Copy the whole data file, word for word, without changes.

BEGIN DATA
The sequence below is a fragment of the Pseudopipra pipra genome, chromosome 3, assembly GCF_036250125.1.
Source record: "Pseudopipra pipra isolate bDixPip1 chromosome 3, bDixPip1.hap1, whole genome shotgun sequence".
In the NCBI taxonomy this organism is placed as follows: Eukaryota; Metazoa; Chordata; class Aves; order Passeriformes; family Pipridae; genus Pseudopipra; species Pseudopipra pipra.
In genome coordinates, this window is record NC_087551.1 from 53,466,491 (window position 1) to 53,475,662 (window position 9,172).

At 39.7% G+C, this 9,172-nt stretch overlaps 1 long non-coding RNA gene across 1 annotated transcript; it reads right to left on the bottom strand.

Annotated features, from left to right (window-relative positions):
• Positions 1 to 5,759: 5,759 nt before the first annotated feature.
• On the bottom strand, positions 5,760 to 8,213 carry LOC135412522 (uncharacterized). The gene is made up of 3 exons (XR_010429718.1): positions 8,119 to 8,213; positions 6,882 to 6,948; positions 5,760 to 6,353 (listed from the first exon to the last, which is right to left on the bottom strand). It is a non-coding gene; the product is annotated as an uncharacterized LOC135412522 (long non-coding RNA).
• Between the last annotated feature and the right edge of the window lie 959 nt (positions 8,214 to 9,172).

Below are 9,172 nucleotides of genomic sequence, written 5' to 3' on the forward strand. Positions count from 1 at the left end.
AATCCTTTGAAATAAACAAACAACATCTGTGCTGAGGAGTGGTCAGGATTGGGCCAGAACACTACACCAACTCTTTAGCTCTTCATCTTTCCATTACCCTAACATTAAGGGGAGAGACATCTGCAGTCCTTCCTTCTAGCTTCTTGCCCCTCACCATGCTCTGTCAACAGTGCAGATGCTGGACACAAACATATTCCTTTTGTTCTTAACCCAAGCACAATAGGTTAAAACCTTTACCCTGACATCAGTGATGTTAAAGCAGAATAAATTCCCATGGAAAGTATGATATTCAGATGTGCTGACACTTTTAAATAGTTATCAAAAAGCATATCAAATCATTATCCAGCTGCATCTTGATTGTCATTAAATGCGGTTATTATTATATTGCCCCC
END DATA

The sequence below is a fragment of the Pseudopipra pipra genome, chromosome 3, assembly GCF_036250125.1.
Source record: "Pseudopipra pipra isolate bDixPip1 chromosome 3, bDixPip1.hap1, whole genome shotgun sequence".
In the NCBI taxonomy this organism is placed as follows: Eukaryota; Metazoa; Chordata; class Aves; order Passeriformes; family Pipridae; genus Pseudopipra; species Pseudopipra pipra.
In genome coordinates, this window is record NC_087551.1 from 53,466,491 (window position 1) to 53,475,662 (window position 9,172).

At 39.7% G+C, this 9,172-nt stretch overlaps 1 long non-coding RNA gene across 1 annotated transcript; it reads right to left on the bottom strand.

Annotated features, from left to right (window-relative positions):
• Positions 1 to 5,759: 5,759 nt before the first annotated feature.
• On the bottom strand, positions 5,760 to 8,213 carry LOC135412522 (uncharacterized). The gene is made up of 3 exons (XR_010429718.1): positions 8,119 to 8,213; positions 6,882 to 6,948; positions 5,760 to 6,353 (listed from the first exon to the last, which is right to left on the bottom strand). It is a non-coding gene; the product is annotated as an uncharacterized LOC135412522 (long non-coding RNA).
• Between the last annotated feature and the right edge of the window lie 959 nt (positions 8,214 to 9,172).

Below are 9,172 nucleotides of genomic sequence, written 5' to 3' on the forward strand. Positions count from 1 at the left end.
AATCCTTTGAAATAAACAAACAACATCTGTGCTGAGGAGTGGTCAGGATTGGGCCAGAACACTACACCAACTCTTTAGCTCTTCATCTTTCCATTACCCTAACATTAAGGGGAGAGACATCTGCAGTCCTTCCTTCTAGCTTCTTGCCCCTCACCATGCTCTGTCAACAGTGCAGATGCTGGACACAAACATATTCCTTTTGTTCTTAACCCAAGCACAATAGGTTAAAACCTTTACCCTGACATCAGTGATGTTAAAGCAGAATAAATTCCCATGGAAAGTATGATATTCAGATGTGCTGACACTTTTAAATAGTTATCAAAAAGCATATCAAATCATTATCCAGCTGCATCTTGATTGTCATTAAATGCGGTTATTATTATATTGCCCCC